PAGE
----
“blackmail” with atomic weapons, Russia ready to fire?

blackmail with atomic weapons Russia ready to fire

NUCLEAR WAR. Vladimir Putin has warned the West against “nuclear blackmail”. Russia recalled its ability to attack or retaliate and assured that it was ready to use “all its forces” to protect itself.

[Mis à jour le 21 septembre 2022 à 12h09] Vladimir Putin renews his nuclear threats. As Russia skates and accuses counter-offensives in Ukraine, the master of the Kremlin has given a new dynamic to the conflict. In a speech broadcast on Wednesday September 21, 2022, the Head of State promised to remobilize the means at his disposal by requisitioning 300,000 men but above all the nuclear arsenal if necessary. “We will undoubtedly use all the weapons at our disposal,” Vladimir Putin said, seeming to allude to Russia’s status as the world’s second nuclear power. It is once again in a defensive tone that the President of the Russian Federation evoked a nuclear attack after assuring that NATO’s plans provide for the possible use of nuclear weapons against the Kremlin.

Vladimir Putin’s speech was unequivocal: “I want to remind you that the Russian Federation is also equipped with a number of sufficiently heavy weapons. […] Those who blackmail nuclear weapons must know that this blackmail can backfire.” These new threats, coupled with Vladimir Putin’s other announcements, pave the way for a military escalation in the war in Ukraine and more broadly in the context of opposition between the Western bloc and Russia. A Russia which, according to the Head of State, is directly threatened by NATO forces, but the Kremlin has warned that “territorial integrity, [la] freedom, [la] sovereignty will be defended [de la Russie] by any means necessary.”

Can Russia start a nuclear war?

Threats of nuclear war have been a Russian refrain since the beginning of 2022. They go hand in hand with the invasion of Ukraine by Russian forces launched on February 24 and have since been regularly uttered by the leaders of the Kremlin. Foreign Minister Sergey Lavrov, Security Council Deputy Chairman Dmitry Medvedev and even Russian President Vladimir Putin were the first to suggest launching a nuclear war against the West. With each new threat, American and European intelligence services have reported the absence of suspicious movement on Russian military bases, suggesting that allusions to nuclear attacks are only deterrence strategies.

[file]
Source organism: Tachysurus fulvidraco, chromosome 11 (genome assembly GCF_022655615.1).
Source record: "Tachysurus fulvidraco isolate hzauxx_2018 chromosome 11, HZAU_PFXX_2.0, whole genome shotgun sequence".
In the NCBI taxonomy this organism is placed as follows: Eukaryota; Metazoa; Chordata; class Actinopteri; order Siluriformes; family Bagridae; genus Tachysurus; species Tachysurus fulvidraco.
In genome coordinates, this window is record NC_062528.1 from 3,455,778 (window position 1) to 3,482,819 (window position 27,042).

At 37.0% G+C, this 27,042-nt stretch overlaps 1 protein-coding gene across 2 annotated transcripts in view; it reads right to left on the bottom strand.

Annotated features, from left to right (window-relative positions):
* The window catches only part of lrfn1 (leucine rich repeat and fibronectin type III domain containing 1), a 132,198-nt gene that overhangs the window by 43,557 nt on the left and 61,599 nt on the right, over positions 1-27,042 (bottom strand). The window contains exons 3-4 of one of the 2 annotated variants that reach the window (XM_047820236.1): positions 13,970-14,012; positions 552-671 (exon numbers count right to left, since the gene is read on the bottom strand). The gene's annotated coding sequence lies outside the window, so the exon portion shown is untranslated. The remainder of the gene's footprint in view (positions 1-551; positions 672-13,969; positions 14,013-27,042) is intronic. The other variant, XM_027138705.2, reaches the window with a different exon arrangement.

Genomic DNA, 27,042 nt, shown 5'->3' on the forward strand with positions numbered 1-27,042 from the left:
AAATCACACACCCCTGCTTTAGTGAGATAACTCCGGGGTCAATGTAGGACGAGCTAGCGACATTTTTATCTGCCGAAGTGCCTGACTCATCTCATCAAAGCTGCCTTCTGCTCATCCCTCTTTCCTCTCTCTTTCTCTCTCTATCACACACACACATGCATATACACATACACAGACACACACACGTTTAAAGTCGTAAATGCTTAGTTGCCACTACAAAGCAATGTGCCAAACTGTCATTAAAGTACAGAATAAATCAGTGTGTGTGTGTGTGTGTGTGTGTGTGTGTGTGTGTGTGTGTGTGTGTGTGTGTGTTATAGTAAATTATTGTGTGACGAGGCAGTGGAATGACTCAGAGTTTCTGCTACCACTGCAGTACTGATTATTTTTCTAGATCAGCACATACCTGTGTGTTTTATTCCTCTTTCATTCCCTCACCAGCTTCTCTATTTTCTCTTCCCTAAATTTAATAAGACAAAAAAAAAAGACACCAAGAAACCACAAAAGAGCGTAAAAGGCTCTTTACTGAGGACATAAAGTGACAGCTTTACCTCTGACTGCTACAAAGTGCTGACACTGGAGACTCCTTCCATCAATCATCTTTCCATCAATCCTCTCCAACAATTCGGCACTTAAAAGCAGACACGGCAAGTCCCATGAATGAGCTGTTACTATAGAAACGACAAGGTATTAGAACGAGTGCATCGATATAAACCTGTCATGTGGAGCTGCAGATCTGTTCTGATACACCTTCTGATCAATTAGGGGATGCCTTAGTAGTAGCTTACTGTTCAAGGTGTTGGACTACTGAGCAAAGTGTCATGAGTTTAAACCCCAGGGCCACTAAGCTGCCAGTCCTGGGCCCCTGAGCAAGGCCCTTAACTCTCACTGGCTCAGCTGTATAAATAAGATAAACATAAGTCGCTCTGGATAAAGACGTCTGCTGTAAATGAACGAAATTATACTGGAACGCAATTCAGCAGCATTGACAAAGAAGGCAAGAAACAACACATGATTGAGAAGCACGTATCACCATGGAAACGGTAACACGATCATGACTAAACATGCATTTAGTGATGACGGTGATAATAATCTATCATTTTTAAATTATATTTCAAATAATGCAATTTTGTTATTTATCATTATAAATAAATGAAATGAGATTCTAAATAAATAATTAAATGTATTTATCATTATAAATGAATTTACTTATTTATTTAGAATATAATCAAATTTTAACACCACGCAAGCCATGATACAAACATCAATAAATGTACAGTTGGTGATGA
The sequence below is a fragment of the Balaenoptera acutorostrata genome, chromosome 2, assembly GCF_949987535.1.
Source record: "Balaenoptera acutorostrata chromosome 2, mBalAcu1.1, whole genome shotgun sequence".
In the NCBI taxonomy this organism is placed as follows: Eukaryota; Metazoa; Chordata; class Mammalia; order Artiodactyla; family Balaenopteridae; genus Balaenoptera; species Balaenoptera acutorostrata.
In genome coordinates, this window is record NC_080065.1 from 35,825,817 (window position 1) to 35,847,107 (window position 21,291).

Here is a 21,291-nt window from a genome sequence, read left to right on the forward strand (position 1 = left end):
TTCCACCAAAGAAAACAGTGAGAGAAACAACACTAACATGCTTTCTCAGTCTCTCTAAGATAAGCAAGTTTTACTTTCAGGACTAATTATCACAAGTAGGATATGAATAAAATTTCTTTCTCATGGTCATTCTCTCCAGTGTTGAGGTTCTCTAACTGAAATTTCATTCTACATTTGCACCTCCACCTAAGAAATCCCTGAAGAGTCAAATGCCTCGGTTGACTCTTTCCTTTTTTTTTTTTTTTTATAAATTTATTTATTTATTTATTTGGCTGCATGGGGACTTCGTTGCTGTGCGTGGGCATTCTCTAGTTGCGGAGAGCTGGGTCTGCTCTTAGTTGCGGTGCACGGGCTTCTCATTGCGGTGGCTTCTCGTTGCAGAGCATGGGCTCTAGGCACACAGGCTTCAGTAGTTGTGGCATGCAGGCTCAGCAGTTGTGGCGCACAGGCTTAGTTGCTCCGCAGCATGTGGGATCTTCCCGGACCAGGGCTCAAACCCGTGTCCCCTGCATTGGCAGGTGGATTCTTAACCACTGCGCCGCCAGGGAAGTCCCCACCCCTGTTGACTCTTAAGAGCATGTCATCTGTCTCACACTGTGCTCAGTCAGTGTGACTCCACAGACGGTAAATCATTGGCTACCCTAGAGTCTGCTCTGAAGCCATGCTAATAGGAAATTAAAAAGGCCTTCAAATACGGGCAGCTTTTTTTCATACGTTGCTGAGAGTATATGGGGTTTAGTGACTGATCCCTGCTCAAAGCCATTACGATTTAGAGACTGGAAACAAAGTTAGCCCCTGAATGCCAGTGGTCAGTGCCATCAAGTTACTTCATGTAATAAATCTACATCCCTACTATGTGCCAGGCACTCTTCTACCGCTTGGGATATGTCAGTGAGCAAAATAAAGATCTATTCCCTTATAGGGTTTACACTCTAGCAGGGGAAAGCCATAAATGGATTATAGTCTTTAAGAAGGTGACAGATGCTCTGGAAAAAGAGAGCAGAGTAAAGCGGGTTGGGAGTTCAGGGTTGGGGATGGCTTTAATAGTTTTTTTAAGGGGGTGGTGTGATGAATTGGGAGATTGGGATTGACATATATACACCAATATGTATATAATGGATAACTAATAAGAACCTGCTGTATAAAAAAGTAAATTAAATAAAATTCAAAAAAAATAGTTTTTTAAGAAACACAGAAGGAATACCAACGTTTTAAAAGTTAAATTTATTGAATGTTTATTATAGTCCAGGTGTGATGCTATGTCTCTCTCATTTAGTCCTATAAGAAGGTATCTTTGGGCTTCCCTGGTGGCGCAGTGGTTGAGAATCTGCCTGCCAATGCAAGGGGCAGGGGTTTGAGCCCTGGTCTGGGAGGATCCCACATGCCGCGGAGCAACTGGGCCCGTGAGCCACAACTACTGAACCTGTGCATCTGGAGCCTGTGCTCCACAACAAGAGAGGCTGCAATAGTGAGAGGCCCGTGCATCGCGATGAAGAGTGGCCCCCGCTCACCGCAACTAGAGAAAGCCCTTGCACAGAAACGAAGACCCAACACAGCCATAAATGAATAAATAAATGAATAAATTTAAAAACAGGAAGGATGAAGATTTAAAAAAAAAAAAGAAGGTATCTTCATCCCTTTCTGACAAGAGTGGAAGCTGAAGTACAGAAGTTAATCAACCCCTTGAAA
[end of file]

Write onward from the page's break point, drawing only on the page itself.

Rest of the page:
After seven months of war, difficulties experienced by the Russian army and the halt in its advance, Vladimir Putin once again brandishes the ultimate threat, that of nuclear weapons. Still, beyond the speeches on the ground, no movements reflect the preparation of a next attack. The West nevertheless takes these warnings seriously, especially since they come at a time of a new military escalation in the context of the war in Ukraine.

What do simulations of a Russian nuclear attack predict?

The nuclear threat has been brandished more than once since the start of the war in Ukraine. But the hypothesis of an attack took on another dimension in the spring of 2022 when, echoing Vladimir Putin’s speeches on the Russian strike force and arsenal, the media close to the Kremlin took part in the propaganda and lent themselves to simulations of a nuclear attack. On the public channel Rossiya 1, columnists assured on April 28, 2022 that it only took a few minutes for a missile to level European cities: 106 seconds to wipe Berlin off the map, 200 for Paris and 202 for London . The apocalyptic scenario is scary, but it is above all biased by pro-Russian discourse and conveys false information.

The following days, the speech of the Russian media and the simulations were discredited by the explanations of Benjamin Gravisse in the columns of Release. The political scientist specializing in Russian military issues said that the scenarios were based on the capabilities of the Satan 2 missile which is in possession of Russia but still in the test phase and unusable before the end of the year. Second problem, the simulations took into account a launch operated from the Kaliningrad enclave while this military base is not equipped to launch a nuclear missile and finally, even launched from this area, a missile would take longer to reach European capitals.

If these simulations of nuclear attacks are wrong, the risks of an assault with atomic weapons are always possible and the damage will be unprecedented. The fact remains that at the present time, apart from the capacities and the perimeters of the estimated destruction of each missile, nothing makes it possible to simulate the consequences of a nuclear attack. We simply know that within the Russian arsenal, certain nuclear warheads can reduce a territory over tens of kilometers to dust. Note that the West has missiles with an equivalent strike force.

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